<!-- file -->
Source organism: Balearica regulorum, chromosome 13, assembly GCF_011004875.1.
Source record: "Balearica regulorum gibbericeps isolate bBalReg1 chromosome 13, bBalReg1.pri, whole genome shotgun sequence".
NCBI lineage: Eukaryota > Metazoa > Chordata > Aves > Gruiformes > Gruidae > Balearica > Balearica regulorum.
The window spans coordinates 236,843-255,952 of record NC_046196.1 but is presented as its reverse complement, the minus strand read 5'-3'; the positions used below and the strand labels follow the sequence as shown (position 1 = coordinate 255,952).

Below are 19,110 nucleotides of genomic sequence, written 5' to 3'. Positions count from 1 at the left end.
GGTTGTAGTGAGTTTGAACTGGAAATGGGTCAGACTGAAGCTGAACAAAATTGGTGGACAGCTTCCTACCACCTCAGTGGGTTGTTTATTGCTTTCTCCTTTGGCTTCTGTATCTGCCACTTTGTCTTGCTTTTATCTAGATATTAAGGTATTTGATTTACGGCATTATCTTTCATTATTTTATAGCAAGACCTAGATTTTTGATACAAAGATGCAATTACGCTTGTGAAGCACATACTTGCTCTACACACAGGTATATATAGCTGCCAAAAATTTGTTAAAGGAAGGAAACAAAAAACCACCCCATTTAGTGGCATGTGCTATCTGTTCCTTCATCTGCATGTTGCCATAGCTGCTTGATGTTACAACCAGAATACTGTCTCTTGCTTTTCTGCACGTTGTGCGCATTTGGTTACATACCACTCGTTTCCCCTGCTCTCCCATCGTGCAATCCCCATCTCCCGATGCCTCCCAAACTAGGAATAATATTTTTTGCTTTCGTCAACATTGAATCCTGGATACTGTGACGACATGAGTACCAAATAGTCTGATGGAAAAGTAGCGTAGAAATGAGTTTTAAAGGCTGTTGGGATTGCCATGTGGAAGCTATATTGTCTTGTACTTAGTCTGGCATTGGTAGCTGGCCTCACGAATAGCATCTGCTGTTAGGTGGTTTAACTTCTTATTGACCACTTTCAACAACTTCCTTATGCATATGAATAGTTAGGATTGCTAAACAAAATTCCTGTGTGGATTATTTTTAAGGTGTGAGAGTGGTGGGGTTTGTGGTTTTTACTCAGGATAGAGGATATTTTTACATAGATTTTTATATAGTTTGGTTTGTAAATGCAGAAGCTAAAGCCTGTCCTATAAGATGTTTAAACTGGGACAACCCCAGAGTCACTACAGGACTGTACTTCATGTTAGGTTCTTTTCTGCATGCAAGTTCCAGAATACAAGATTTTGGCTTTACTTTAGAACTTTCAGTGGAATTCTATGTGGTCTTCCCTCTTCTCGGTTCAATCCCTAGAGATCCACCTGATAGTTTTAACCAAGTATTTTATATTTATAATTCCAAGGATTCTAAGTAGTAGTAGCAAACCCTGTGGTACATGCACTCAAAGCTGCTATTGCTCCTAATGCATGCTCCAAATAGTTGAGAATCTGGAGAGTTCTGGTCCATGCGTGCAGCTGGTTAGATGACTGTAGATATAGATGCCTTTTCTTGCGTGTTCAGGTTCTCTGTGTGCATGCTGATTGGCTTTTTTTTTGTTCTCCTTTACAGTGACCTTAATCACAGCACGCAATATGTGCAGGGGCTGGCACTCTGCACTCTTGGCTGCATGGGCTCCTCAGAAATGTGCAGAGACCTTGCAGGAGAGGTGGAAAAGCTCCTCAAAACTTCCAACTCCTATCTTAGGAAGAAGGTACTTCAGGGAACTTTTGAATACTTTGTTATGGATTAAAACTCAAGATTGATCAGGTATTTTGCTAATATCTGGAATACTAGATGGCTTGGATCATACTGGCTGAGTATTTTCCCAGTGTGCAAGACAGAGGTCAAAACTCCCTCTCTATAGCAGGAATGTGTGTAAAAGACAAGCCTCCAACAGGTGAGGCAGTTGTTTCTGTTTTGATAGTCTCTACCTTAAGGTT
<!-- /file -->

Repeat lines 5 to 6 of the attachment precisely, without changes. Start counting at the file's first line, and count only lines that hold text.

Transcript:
Below are 19,110 nucleotides of genomic sequence, written 5' to 3'. Positions count from 1 at the left end.
GGTTGTAGTGAGTTTGAACTGGAAATGGGTCAGACTGAAGCTGAACAAAATTGGTGGACAGCTTCCTACCACCTCAGTGGGTTGTTTATTGCTTTCTCCTTTGGCTTCTGTATCTGCCACTTTGTCTTGCTTTTATCTAGATATTAAGGTATTTGATTTACGGCATTATCTTTCATTATTTTATAGCAAGACCTAGATTTTTGATACAAAGATGCAATTACGCTTGTGAAGCACATACTTGCTCTACACACAGGTATATATAGCTGCCAAAAATTTGTTAAAGGAAGGAAACAAAAAACCACCCCATTTAGTGGCATGTGCTATCTGTTCCTTCATCTGCATGTTGCCATAGCTGCTTGATGTTACAACCAGAATACTGTCTCTTGCTTTTCTGCACGTTGTGCGCATTTGGTTACATACCACTCGTTTCCCCTGCTCTCCCATCGTGCAATCCCCATCTCCCGATGCCTCCCAAACTAGGAATAATATTTTTTGCTTTCGTCAACATTGAATCCTGGATACTGTGACGACATGAGTACCAAATAGTCTGATGGAAAAGTAGCGTAGAAATGAGTTTTAAAGGCTGTTGGGATTGCCATGTGGAAGCTATATTGTCTTGTACTTAGTCTGGCATTGGTAGCTGGCCTCACGAATAGCATCTGCTGTTAGGTGGTTTAACTTCTTATTGACCACTTTCAACAACTTCCTTATGCATATGAATAGTTAGGATTGCTAAACAAAATTCCTGTGTGGATTATTTTTAAGGTGTGAGAGTGGTGGGGTTTGTGGTTTTTACTCAGGATAGAGGATATTTTTACATAGATTTTTATATAGTTTGGTTTGTAAATGCAGAAGCTAAAGCCTGTCCTATAAGATGTTTAAACTGGGACAACCCCAGAGTCACTACAGGACTGTACTTCATGTTAGGTTCTTTTCTGCATGCAAGTTCCAGAATACAAGATTTTGGCTTTACTTTAGAACTTTCAGTGGAATTCTATGTGGTCTTCCCTCTTCTCGGTTCAATCCCTAGAGATCCACCTGATAGTTTTAACCAAGTATTTTATATTTATAATTCCAAGGATTCTAAGTAGTAGTAGCAAACCCTGTGGTACATGCACTCAAAGCTGCTATTGCTCCTAATGCATGCTCCAAATAGTTGAGAATCTGGAGAGTTCTGGTCCATGCGTGCAGCTGGTTAGATGACTGTAGATATAGATGCCTTTTCTTGCGTGTTCAGGTTCTCTGTGTGCATGCTGATTGGCTTTTTTTTTGTTCTCCTTTACAGTGACCTTAATCACAGCACGCAATATGTGCAGGGGCTGGCACTCTGCACTCTTGGCTGCATGGGCTCCTCAGAAATGTGCAGAGACCTTGCAGGAGAGGTGGAAAAGCTCCTCAAAACTTCCAACTCCTATCTTAGGAAGAAGGTACTTCAGGGAACTTTTGAATACTTTGTTATGGATTAAAACTCAAGATTGATCAGGTATTTTGCTAATATCTGGAATACTAGATGGCTTGGATCATACTGGCTGAGTATTTTCCCAGTGTGCAAGACAGAGGTCAAAACTCCCTCTCTATAGCAGGAATGTGTGTAAAAGACAAGCCTCCAACAGGTGAGGCAGTTGTTTCTGTTTTGATAGTCTCTACCTTAAGGTT